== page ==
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As a trainer and training event chairman, I want to encourage you to go to the trainings with an open mind. Do not let your experience close your mind. If I had a dollar for each time I heard "I have been Scouting for xxx years, why do I need to go to training again?" I could go ahead and retire, and devote all my time to Scouting. Even if the class is one you have had before, you are likely to learn new things. At the very least, you will meet new people to network with.

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There is no "heirarchy" of training in BSA. There is training for your position, and supplemental training that will help you with your position.

 

Unless you are simply a training junkie, there really is no point in taking training just for the sake of taking the training.

 

For instance, take BALOO - The time to take BALOO would have been when you were active in Cub Scouts. Taking the training then could have benefited your Pack by allowing you to plan and lead Pack overnighters. There is no point to taking it now that you are in Boy Scouts, you will not use it there.

 

The same goes for a number of other trainings. Unless you are a UC, or a COR, why take their specific training? You can not use it, and it will mean little to you.

 

An explaination of the trainings that might be of benefit to you as a volunteer in your son's Boy Scout Troop can be found here -

 

http://www.scouting.org/sitecore/content/Home/BoyScouts/Adults/Training.aspx

 

Depending on your registered position, and what you will be doing to help the Troop, not all of the training will be pertainent to you.

 

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There is a loose heirarchy of training.

 

Keep in mind that there are 3-4 levels of training:

 

* Immediate (Fast Start)

* Basic (includes position-specific training)

* Supplemental (all forms of 'additional' training, which range from hour-long sessions to week-long sessions, and be on-line or 'live. This includes the various 'safety' courses, any 'university of scouting' programs, Philmont/Sea Base training courses, etc)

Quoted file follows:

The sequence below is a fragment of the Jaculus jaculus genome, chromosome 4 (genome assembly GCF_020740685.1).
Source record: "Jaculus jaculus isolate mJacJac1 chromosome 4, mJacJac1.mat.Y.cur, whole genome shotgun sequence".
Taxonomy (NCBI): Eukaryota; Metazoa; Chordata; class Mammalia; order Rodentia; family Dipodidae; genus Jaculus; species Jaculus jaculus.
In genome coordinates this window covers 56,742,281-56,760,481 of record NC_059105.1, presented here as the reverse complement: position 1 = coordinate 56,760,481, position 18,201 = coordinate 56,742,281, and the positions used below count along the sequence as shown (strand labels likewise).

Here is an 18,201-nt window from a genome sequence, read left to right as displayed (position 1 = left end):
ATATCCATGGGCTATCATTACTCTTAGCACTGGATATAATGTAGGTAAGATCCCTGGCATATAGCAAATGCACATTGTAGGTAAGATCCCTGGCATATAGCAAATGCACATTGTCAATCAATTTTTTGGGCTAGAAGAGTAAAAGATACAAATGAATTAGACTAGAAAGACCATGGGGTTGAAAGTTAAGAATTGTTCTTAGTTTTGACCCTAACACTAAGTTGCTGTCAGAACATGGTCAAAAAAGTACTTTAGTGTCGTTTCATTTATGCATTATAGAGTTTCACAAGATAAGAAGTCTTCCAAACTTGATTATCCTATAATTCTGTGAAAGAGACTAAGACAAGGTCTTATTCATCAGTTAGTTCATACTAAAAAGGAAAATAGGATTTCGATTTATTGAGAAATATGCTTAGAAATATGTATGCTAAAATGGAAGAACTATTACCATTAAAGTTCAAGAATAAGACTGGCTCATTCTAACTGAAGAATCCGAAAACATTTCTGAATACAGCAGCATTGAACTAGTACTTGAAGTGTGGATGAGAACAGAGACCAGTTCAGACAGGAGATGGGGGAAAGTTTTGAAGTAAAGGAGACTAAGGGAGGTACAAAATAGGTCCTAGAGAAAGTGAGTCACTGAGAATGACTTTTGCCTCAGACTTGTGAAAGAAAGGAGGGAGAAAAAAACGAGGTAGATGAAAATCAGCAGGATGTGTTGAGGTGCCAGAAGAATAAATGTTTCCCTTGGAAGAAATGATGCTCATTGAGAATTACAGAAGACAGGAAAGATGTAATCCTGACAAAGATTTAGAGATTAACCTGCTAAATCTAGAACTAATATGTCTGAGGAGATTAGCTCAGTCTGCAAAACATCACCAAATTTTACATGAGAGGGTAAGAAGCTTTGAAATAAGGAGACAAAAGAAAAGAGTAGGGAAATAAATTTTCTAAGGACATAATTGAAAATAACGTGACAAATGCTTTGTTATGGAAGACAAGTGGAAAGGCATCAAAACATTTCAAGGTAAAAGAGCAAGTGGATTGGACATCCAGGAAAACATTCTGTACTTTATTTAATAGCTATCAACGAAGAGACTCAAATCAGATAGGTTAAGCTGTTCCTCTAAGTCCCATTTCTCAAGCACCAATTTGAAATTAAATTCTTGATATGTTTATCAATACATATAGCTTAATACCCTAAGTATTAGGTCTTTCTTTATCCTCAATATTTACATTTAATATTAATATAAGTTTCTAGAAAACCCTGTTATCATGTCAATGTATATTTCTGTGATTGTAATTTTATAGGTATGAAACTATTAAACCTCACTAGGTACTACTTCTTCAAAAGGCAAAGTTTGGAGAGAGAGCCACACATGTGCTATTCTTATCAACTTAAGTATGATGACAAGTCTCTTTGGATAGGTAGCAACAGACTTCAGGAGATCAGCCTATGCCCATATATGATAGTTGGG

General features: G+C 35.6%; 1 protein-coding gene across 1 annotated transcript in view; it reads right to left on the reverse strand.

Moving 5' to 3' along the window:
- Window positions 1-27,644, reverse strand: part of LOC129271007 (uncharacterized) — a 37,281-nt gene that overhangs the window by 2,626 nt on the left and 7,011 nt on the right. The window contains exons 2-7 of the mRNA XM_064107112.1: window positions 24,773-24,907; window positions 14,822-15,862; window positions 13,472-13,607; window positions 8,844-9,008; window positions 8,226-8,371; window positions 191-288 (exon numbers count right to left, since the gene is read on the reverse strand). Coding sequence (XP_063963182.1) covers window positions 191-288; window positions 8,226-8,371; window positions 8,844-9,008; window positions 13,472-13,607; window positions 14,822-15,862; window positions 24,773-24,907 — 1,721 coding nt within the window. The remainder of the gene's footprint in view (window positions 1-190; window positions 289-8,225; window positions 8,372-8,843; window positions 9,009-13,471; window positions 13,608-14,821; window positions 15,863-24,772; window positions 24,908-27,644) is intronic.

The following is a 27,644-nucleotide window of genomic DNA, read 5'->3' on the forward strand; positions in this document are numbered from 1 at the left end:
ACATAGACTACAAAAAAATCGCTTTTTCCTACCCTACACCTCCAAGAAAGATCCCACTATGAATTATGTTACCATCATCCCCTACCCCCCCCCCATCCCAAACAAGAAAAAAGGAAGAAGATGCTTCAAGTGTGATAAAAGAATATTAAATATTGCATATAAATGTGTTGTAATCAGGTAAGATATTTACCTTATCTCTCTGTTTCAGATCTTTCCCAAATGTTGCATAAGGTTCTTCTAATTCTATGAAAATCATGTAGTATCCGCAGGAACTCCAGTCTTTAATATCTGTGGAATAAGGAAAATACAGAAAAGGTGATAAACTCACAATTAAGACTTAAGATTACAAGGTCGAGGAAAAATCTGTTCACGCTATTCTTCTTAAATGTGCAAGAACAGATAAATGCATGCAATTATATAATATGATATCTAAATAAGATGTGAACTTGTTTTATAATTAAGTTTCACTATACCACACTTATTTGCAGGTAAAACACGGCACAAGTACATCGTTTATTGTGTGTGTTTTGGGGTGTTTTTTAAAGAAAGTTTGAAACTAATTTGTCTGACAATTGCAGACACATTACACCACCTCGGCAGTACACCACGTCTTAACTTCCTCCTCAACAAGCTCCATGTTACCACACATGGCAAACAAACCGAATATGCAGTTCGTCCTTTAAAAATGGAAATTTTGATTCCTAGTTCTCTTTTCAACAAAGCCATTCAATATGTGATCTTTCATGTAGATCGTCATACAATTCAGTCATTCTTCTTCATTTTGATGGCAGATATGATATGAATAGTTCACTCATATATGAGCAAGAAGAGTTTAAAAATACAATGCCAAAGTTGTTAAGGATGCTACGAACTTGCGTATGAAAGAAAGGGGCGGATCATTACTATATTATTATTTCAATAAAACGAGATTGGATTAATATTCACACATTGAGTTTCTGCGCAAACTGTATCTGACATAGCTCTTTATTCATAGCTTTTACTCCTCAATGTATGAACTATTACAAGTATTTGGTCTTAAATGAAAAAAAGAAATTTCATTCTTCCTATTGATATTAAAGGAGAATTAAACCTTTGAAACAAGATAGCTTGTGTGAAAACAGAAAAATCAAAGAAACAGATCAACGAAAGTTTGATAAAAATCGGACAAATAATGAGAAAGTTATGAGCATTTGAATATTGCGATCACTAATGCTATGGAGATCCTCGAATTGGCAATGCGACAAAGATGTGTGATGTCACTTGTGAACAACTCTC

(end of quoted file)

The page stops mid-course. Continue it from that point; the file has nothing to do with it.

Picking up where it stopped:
* Advanced (Wood Badge, Powder Horn, Seabadge)

 

Some training is for youth (TLT, NYLT, NAYLE, Kodiak, Kodiak/X, etc). Adults really only 'take' this training to be able to deliver it to the youth.

 

You take the training that you need (Basic) and any supplemental training that will help you in your position, whatever it may be, along with the appropriate advanced training when it becomes available.

 

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kcs-hiker

 

You mention safe swim defense and similar courses. There are a variety of training courses related to general safety and to specific activities, not the type of unit you are working with. In particular there are now requirements for aquatics and shooting sports that apply to all levels of scouting. In addition to the on line youth protection available to and required for all, there is now a course on weather hazards (I forget the exact title). At least one of the named adult leaders on a tour permit will be required to have the relevant training. You need to research the Guide to Safe Scouting and look at the current tour permit form to identify these additional requirements.